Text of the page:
What To Look For In A Good Sunscreen
- Posted on: Jun 23 2011
Finding the right sunscreen that will protect your skin against summer sun.
Summer is the best time of year to spend long days outdoors, take advantage of the warm weather and soak up the summer sun. However, while these things can be some of the most enjoyable aspects of summer, they can also be the most dangerous.
The sun’s rays are stronger in the summer than at any other time of year which can lead to a dangerous amount of sun exposure. While too much sun can lead to freckles, wrinkles, age spots and dry skin, UV radiation from the sun is also the leading cause of skin cancer.
Skin cancer is the most common form of cancer in the United States with more than 3.5 million cases of skin cancer diagnosed annually. One of the most serious types of skin cancer, Melanoma, is responsible for more than 73% of skin cancer deaths with over 1 million new cases being diagnosed in the United States annually.
The best way to protect against sun exposure and skin cancer is through wearing proper sunscreen. However, with all of varieties, types, brands, and SPFs, it can be confusing trying to find the best sunscreen for your body.
Choosing The Right SPF
The most important thing to consider when choosing a sunscreen is the sun protection factor. Sun protection factor, or SPF, measures the length of time that a product blocks out the sun’s harmful rays. For instance, if you normally start to get sun burned after 10 minutes in the sun, a sunscreen with SPF 15 should allow you to stay out of the sun 15 times longer (150 minutes) before burning.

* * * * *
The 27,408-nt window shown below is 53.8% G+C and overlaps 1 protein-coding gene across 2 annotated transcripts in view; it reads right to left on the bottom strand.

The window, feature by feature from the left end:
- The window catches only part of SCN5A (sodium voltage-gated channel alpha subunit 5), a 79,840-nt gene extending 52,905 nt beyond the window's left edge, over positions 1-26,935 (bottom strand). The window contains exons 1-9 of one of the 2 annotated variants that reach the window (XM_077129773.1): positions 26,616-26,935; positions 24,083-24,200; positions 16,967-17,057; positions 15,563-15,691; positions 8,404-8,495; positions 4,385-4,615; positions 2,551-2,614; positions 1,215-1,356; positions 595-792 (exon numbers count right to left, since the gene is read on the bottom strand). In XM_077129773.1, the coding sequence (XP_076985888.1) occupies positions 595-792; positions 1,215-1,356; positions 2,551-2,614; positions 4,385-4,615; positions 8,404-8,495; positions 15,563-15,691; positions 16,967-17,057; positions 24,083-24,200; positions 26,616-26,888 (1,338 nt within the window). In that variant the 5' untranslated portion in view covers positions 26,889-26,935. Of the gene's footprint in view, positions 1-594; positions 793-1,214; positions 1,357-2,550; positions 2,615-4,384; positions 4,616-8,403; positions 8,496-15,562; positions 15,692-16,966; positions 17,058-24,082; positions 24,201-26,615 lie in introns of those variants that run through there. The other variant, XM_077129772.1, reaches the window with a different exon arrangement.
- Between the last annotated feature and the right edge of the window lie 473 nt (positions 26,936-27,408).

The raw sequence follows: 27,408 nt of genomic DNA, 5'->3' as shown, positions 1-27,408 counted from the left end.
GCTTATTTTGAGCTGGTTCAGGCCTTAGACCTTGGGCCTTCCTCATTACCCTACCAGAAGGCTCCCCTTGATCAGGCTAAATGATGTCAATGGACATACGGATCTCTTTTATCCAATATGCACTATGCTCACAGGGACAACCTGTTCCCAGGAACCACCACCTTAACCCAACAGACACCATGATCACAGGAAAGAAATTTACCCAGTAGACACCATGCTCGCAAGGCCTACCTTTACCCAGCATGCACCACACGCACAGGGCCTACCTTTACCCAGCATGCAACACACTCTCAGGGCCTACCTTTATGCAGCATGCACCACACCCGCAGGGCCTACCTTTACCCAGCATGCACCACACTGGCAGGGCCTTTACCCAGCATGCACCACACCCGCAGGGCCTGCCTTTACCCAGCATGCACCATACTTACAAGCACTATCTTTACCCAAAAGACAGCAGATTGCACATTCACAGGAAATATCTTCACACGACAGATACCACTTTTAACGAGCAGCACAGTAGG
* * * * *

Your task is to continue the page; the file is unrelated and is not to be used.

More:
However, this can vary depending on how much sunscreen you put on and the amount of time since you last applied it. Sunscreen should be reapplied every two hours and immediately after going in the water. You need at least a tablespoon’s worth of sunscreen to cover your face and ears, and a shot glass-sized amount to cover each exposed area of your body (legs, shoulders, stomach, etc.)
You should also be aware that a higher SPF doesn’t always mean a longer amount of time you can stay in the sun. A higher SPF simply means that it absorbs more UV rays. For example, an SPF of 2 will absorb 50% of UV rays, SPF 15 absorbs 93%, SPF 34 absorbs 97%, etc.
Includes UVA and UVB Protection
Your sunscreen should also provide broad-spectrum protection. Typical sunscreen only protects against UVB (burning) rays while sunscreen with broad-spectrum protection also helps protect your skin from UVA (aging) rays.
This is very important because UVA rays have been directly linked to melanoma skin cancers along with wrinkles and other serious signs of sun damage. Be sure to look for ingredients in your sunscreen such as zinc oxide, titanium dioxide, or Mexoryl which all protect against UVA rays.
Waterproof vs. Water Resistant
It’s also very important to understand the difference between waterproof and water resistant when choosing your sunscreen. The FDA considers a product “water resistant” if it maintains its SPF level after 40 minutes in the water. However, a product is considered “waterproof” if its SPF level is maintained following 80 minutes of water exposure.
If you are frequently involved in water sports and activities throughout the summer such as swimming, boating or water skiing, it may be more beneficial to choose a waterproof sunscreen rather than one that is water resistant.
Whether or not you are heading outdoors for the day or for just 20 minutes, applying the proper type of sunscreen is essential to protecting your skin against the sun’s harmful UV rays. After all, it is much easier to take steps to prevent skin damage early on that it is to reverse it later down the road.